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J Stud Alcohol Drugs. 2008 Jul;69(4):550-60.

Brief alcohol intervention in the emergency department: moderators of effectiveness.

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Department of Psychiatry, Rachel Upjohn Building, University of Michigan, 4250 Plymouth Road, Ann Arbor, Michigan 48109, USA.



Prior research supports the effectiveness of brief interventions for reducing alcohol misuse among patients in the emergency department (ED). However, limited information is available regarding the mechanisms of change, which could assist clinicians in streamlining or amplifying these interventions. This article examines moderators of outcomes among ED patients, ages 19 and older, who participated in a randomized controlled trial of a brief intervention for alcohol misuse.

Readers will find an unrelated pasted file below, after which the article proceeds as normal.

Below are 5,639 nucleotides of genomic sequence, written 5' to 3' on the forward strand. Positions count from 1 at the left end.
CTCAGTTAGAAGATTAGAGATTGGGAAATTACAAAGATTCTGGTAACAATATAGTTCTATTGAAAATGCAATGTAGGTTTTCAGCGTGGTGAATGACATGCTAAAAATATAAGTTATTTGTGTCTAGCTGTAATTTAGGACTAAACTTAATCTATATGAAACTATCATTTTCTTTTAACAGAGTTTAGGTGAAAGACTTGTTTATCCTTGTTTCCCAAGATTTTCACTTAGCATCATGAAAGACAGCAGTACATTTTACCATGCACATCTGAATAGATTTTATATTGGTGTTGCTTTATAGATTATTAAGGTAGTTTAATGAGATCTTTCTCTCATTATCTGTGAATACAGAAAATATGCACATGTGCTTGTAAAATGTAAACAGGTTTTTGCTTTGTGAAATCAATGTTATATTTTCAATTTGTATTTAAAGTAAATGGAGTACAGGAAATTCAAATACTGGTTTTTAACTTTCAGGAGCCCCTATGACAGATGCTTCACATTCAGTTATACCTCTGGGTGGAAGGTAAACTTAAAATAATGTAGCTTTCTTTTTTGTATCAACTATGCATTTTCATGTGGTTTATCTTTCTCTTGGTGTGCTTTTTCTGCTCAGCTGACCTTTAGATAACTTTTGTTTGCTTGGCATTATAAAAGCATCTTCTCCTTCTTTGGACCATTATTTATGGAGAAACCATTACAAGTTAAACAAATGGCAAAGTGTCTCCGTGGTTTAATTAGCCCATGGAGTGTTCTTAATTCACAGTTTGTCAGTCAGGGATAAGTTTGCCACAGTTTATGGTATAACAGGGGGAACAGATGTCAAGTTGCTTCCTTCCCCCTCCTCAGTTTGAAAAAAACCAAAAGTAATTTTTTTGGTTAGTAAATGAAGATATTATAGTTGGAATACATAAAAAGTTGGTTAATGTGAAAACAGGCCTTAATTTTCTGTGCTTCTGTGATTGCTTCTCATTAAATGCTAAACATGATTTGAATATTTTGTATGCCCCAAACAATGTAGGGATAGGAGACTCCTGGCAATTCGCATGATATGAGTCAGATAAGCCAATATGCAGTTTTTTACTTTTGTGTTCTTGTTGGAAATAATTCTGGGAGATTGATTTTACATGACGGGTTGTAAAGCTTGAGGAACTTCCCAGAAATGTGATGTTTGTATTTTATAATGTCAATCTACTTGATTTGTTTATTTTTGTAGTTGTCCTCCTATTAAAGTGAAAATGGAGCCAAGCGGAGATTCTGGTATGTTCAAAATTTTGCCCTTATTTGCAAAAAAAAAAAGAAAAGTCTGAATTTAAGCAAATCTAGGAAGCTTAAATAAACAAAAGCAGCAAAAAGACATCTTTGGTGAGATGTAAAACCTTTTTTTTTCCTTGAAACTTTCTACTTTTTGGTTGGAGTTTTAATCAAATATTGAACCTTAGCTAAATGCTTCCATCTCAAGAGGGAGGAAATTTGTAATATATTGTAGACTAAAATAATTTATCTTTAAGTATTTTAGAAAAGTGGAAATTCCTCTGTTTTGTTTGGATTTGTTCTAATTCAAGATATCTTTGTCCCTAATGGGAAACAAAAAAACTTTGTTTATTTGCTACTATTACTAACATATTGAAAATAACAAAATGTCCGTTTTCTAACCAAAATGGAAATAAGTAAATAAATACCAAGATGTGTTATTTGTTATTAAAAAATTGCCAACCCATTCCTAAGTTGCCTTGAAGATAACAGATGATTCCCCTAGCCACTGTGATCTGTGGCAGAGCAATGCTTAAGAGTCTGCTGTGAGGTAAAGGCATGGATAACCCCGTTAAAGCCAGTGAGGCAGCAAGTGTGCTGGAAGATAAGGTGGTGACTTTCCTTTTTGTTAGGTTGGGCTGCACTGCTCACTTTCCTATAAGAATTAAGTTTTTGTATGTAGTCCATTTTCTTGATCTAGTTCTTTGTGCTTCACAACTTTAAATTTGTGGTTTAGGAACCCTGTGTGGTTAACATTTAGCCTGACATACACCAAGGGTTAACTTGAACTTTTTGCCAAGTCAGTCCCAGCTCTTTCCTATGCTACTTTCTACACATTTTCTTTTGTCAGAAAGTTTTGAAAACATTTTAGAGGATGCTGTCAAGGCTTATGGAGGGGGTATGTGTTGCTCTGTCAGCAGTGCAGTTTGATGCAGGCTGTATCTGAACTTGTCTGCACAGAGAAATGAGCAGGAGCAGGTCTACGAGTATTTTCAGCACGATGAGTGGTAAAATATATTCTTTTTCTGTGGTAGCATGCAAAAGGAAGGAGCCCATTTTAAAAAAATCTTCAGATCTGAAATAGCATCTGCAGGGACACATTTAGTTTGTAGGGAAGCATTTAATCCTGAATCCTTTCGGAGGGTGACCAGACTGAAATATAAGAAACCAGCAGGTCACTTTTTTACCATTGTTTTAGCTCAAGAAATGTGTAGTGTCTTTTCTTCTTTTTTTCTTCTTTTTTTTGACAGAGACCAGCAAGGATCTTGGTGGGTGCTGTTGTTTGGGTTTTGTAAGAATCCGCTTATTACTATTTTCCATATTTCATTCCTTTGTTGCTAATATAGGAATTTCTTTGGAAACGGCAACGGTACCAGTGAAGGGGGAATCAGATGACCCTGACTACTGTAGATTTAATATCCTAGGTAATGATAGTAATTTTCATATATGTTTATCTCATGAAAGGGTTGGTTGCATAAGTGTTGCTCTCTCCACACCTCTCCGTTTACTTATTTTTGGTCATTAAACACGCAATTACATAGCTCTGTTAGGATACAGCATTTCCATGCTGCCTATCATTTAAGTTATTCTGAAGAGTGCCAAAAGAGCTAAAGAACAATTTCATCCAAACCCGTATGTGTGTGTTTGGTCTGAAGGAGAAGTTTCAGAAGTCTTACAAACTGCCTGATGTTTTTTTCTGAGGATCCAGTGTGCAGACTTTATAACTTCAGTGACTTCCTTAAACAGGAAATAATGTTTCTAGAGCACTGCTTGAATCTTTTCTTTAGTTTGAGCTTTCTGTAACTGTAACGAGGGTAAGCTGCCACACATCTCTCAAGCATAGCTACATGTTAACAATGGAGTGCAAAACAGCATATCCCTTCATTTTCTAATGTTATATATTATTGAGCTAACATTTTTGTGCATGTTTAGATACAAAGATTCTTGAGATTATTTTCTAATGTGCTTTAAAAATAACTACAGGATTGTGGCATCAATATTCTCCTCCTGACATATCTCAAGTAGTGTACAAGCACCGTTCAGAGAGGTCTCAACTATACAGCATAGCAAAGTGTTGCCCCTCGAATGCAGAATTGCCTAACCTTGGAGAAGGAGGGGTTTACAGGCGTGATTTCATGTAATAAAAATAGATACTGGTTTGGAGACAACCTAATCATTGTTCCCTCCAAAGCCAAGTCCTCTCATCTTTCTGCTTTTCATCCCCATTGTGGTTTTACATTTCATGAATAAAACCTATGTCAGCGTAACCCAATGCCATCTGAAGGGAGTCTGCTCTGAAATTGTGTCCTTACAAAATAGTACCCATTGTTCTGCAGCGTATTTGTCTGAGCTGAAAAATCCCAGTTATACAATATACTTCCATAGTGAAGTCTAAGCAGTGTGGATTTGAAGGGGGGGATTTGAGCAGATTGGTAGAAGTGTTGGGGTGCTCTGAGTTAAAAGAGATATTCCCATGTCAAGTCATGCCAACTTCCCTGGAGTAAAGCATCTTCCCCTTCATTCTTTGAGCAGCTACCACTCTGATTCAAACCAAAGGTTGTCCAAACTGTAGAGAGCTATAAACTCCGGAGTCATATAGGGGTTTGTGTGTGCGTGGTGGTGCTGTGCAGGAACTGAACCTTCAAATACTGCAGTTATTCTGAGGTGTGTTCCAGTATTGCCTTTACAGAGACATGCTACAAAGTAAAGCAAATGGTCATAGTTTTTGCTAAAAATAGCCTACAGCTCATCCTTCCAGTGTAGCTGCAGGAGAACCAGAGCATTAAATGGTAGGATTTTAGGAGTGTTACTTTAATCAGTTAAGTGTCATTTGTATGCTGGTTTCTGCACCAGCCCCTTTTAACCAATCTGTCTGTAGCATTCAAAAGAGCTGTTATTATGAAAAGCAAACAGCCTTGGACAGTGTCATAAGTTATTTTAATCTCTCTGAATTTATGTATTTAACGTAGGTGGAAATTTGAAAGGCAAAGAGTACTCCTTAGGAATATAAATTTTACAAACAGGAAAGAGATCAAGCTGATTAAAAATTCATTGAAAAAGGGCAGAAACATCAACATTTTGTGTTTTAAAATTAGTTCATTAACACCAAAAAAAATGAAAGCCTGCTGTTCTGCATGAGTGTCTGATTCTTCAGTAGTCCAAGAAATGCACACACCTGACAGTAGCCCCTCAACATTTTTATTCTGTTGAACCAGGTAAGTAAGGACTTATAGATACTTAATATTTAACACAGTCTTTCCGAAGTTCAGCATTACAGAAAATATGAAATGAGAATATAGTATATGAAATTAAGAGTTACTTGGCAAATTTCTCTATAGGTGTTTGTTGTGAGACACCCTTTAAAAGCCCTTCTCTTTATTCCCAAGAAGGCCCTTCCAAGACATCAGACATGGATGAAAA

Injured patients (N= 4,476) completed a computerized survey; 575 at-risk drinkers were randomly assigned to one of four brief intervention conditions, and 85% were interviewed again at 3-month and 12-month follow-ups.


Regression models using the generalized estimating equations approach examined interaction effects between intervention condition (advice/no advice) and hypothesized moderator variables (stage of change, self-efficacy, acute alcohol use, attribution of injury to alcohol) on alcohol outcomes over time. Overall, participants who reported higher levels of self-efficacy had lower weekly consumption and consequences, whereas those with higher readiness to change had greater weekly consumption and consequences. Furthermore, individuals who attributed their injury to alcohol and received advice had significantly lower levels of average weekly alcohol consumption and less frequent heavy drinking from baseline to 12-month follow-up compared with those who attributed their injury to alcohol but did not receive advice.


This study provides novel data regarding attribution for alcohol-related injury as an important moderator of change and suggests that highlighting the alcohol/injury connection in brief, ED-based alcohol interventions can augment their effectiveness.

[Indexed for MEDLINE]
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